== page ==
Internachi certified professional inspector
Welcome to Nova Scotia
Welcome to Nova Scotia! There has been a recent spike in people who have chosen to make our city home from both across Canada and around the world and it is wonderful to see the vast and growing cultural diversity when walking around town. My son will get to grow up in a community that is much more welcoming of diversity and valuing of inclusion and I am happy to see our city change for the better.
However, as a professional home inspector based in Halifax and having grown up on the Dartmouth side of Halifax Harbour, I see a lot of misconceptions about homes in our community. The overwhelming majority of professional home inspectors in the world are in either Canada or the United States and this is not a coincidence. North America is certainly an economically strong region but there is a common misconception that homes are virtually maintenance free. This is FAR from the truth, and I have never inspected a home that did not have at least one issue (yes, even brand-new homes).
Homes in North America are NOT Built Like Tanks
There is a commonly held belief that houses in Canada are well built using strict building codes. This is only partial correct: while major structural issues (such as catastrophic collapse due to high winds) are extremely rare, modern homes are often built as cheaply as legally possible. This means that engineered components that while affordable, need to be properly installed to be effective and have limited lifespan that can be greatly reduced under certain conditions (like moisture penetration), such as roof and wall components. Unfortunately, on many building sites these can be installed by subcontractors not as familiar with proper installation techniques.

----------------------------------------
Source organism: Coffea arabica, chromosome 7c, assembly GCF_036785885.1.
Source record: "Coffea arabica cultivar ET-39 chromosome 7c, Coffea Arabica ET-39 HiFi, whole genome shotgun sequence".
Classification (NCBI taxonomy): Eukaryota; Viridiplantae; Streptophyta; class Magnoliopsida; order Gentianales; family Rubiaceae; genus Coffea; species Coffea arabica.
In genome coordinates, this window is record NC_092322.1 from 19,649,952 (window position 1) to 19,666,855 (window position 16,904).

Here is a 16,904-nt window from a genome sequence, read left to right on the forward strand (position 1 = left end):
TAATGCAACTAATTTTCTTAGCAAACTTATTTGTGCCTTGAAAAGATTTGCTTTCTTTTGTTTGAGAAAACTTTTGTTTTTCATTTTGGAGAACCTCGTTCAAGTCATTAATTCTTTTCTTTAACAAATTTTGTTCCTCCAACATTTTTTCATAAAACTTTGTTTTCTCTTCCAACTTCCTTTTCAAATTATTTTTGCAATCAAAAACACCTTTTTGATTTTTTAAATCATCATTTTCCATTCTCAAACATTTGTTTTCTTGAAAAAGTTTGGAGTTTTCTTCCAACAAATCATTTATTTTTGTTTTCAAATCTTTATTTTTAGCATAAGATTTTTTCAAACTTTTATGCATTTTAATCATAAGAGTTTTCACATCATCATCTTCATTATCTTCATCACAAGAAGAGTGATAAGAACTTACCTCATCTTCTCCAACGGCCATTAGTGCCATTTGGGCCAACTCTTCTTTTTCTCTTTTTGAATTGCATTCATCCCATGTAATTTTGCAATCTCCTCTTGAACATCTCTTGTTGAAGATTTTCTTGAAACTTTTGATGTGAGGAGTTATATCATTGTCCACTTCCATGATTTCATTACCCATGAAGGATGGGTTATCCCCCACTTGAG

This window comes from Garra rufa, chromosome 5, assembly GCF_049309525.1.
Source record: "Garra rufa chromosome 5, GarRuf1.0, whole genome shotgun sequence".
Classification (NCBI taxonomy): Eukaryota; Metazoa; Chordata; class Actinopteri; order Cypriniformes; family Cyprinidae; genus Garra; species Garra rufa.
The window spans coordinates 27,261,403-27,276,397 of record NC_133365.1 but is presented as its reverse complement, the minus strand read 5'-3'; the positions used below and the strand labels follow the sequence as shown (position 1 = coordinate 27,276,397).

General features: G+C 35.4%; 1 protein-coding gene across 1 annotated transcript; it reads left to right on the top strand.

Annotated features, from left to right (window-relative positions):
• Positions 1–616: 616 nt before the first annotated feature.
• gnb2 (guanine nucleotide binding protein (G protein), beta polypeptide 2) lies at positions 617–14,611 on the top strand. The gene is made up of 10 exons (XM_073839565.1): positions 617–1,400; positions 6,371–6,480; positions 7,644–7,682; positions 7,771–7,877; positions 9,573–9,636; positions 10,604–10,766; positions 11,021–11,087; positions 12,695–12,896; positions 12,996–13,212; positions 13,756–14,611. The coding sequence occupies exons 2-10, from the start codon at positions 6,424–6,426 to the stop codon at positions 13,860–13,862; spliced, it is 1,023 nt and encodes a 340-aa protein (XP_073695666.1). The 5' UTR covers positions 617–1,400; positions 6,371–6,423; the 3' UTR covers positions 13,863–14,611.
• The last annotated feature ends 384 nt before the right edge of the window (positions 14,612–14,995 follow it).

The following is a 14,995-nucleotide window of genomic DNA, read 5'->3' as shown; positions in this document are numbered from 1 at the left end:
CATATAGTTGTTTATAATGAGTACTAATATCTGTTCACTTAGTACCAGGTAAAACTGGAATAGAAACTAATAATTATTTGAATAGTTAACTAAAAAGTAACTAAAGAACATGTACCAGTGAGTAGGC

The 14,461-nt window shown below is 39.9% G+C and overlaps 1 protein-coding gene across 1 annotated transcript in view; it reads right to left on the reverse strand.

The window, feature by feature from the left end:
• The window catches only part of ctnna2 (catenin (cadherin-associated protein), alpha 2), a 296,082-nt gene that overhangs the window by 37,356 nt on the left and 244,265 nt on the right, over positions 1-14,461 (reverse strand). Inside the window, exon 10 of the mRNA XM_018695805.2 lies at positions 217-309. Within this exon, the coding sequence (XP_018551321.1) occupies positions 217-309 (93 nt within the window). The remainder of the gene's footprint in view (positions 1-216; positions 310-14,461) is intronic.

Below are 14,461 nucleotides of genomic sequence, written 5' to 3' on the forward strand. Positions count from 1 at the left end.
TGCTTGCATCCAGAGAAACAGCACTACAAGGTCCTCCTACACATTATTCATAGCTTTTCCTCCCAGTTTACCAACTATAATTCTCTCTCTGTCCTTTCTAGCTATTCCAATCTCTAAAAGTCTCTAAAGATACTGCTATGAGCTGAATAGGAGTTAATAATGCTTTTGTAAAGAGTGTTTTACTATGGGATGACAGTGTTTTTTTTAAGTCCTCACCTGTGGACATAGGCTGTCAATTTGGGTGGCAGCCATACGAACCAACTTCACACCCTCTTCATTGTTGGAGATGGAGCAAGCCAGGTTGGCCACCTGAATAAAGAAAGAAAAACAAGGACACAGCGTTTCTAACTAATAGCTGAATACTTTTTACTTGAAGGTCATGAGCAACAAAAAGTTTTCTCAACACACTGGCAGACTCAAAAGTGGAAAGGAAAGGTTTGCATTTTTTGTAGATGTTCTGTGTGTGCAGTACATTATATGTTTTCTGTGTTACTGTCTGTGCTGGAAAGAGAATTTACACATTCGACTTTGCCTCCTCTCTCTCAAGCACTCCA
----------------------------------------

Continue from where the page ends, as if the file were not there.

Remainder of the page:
We Have Mild Winters (and That’s a Bad Thing)
While compared to the world at large we have brutally cold winters, looking at just Nova Scotia we typically have warmer winters than the rest of Canada. This means we usually get 8-10 mini winters with rain and warmer temperatures in the middle. As a homeowner I appreciate the snow being cleared but as a home inspector this is a challenge to work around. One consequence of our weather is that the frequent freeze/thaw cycles can cause significant destruction to homes through the expansion of water as it cools. Once water gets into building cracks, it can quickly cause further damage. This is one reason with Stucco-cladded homes are so rare in our province.